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This article in CS

  1. Vol. 48 No. 1, p. 30-40
     
    Received: Feb 12, 2007
    Published: Jan, 2008


    * Corresponding author(s): sk20@cornell.edu
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doi:10.2135/cropsci2007.02.0080

Community Resources and Strategies for Association Mapping in Sorghum

  1. Alexandra M. Casaaef,
  2. Gael Pressoiraf,
  3. Patrick J. Browna,
  4. Sharon E. Mitchella,
  5. William L. Rooneyb,
  6. Mitchell R. Tuinstrac,
  7. Cleve D. Franksd and
  8. Stephen Kresovich *a
  1. a Inst. for Genomic Diversity, Cornell Univ., Ithaca, NY 14853
    e current address: Nature Source Genetics, Ithaca, NY 14850
    f contributed equally to this work
    b Dep. of Soil and Crop Sciences, Texas A&M Univ., College Station, TX 77843
    c Dep. of Agronomy, Kansas State Univ., Manhattan, KS 66506
    d USDA-ARS Plant Stress and Germplasm Development Unit, Cropping Systems Research Lab., Lubbock, TX 79415

Abstract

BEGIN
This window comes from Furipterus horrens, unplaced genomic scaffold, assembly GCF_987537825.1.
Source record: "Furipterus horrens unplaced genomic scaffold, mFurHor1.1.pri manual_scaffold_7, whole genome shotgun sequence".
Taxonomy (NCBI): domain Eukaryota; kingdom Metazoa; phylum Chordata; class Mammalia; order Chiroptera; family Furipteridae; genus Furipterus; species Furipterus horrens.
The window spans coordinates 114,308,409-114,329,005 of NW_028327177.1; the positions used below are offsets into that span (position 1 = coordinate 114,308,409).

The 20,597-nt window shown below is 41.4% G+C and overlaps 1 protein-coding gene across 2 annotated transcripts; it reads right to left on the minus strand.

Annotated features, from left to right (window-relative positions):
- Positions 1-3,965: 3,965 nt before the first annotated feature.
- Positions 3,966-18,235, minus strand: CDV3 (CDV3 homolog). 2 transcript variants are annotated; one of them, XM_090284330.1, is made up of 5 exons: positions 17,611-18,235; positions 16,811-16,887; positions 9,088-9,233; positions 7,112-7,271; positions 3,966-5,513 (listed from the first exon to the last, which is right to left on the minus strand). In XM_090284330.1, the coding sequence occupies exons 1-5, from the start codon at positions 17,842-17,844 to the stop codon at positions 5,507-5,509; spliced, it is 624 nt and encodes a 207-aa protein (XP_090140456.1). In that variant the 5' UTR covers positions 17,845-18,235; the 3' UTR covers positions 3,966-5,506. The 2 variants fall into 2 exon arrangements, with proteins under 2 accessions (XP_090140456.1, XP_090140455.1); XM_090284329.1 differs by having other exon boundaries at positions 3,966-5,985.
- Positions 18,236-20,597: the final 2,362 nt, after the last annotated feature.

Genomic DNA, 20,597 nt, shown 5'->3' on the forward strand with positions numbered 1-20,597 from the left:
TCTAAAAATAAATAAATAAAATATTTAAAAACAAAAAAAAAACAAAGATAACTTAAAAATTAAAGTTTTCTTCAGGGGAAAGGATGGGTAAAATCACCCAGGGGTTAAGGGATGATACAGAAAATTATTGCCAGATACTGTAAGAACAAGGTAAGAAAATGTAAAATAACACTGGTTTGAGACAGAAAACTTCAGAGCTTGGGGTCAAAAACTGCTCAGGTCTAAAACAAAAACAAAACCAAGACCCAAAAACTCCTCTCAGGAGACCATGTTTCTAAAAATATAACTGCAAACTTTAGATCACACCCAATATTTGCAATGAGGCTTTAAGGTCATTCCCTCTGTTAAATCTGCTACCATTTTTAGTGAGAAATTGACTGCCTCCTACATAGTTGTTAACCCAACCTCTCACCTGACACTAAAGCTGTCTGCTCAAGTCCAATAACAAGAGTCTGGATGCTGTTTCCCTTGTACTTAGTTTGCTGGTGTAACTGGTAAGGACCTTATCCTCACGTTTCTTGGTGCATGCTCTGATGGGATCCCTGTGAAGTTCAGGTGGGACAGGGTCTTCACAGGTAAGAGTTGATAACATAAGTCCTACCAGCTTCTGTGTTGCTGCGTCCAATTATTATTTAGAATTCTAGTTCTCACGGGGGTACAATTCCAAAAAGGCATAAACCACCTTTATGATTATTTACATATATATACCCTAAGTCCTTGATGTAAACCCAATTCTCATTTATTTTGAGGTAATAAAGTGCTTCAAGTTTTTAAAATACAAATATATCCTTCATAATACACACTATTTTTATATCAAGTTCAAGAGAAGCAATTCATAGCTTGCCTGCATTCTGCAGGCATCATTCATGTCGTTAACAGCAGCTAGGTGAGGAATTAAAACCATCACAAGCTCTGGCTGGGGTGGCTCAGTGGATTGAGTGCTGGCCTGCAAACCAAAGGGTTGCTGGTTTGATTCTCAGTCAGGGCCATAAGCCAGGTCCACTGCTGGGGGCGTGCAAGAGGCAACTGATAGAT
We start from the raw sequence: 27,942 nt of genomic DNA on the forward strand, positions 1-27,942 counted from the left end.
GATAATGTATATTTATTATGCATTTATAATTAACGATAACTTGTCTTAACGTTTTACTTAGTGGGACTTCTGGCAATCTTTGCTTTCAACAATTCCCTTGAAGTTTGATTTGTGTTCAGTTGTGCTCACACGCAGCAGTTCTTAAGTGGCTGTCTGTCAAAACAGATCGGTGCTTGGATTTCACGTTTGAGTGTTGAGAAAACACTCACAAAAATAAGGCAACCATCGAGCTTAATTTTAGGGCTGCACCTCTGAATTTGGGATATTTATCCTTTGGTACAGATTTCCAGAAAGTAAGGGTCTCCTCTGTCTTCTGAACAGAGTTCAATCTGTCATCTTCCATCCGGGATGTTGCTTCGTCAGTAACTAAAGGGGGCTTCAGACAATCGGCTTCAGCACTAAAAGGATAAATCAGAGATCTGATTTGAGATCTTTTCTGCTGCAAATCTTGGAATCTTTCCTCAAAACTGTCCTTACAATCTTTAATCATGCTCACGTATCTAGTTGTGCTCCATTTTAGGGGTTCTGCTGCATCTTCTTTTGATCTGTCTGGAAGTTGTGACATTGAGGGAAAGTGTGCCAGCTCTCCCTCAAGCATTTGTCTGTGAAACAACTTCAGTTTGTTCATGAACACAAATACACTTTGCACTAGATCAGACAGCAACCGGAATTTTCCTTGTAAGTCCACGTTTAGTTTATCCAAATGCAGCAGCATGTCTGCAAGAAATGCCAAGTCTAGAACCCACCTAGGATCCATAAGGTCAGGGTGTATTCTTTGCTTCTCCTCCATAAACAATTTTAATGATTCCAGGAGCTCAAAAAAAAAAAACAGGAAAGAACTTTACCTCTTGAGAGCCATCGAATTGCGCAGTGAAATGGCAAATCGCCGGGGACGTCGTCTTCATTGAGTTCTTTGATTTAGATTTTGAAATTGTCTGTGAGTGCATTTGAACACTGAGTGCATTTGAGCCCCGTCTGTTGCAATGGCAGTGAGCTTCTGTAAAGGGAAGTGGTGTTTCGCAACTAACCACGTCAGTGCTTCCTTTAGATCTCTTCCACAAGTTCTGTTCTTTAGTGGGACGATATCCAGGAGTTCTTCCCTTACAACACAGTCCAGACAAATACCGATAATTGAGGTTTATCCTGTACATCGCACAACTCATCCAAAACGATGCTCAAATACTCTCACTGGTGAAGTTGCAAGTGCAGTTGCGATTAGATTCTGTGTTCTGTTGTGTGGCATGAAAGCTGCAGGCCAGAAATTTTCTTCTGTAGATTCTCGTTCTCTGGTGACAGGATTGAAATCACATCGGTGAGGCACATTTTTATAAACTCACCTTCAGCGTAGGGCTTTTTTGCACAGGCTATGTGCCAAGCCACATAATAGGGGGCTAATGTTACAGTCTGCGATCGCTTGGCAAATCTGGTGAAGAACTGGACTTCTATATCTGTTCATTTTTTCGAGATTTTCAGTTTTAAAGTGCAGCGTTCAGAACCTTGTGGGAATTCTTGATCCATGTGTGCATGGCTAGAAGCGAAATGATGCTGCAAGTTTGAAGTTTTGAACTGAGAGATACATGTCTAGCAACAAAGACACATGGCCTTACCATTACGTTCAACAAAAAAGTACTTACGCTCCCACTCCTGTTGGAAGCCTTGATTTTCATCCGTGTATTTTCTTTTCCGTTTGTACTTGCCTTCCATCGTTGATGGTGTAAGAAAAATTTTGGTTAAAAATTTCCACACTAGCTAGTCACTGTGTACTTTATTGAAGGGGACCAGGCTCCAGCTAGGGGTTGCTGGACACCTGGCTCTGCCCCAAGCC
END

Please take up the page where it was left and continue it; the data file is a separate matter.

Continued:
Association mapping is a powerful strategy for identifying genes underlying quantitative traits in plants. We have assembled and characterized genetic and phenotypic diversity of a sorghum [Sorghum bicolor (L.) Moench] panel suitable for association mapping, comprised of 377 accessions representing all major cultivated races (tropical lines from diverse geographic and climatic regions), and important U.S. breeding lines and their progenitors. Accessions were phenotyped for eight traits, and levels of population structure and familial relatedness were assessed with 47 simple sequence repeat (SSR) loci. The panel exhibited substantial morphological variation and little genotypic differentiation was observed between the converted tropical and breeding lines. The phenotypic and genotypic data were used to evaluate the performance of several association models in controlling for spurious associations. Our analysis indicated that association models that accounted for both population structure and kinship performed better than those that did not. In addition, we found that the optimal number of subpopulations used to correct for population structure was trait dependent. Although augmentation of the genotypic data with additional SSR loci may be necessary, the association models, genotypic data, and germplasm panel described here provide a starting point for sorghum researchers to begin association studies of traits and markers or candidate genes of interest.

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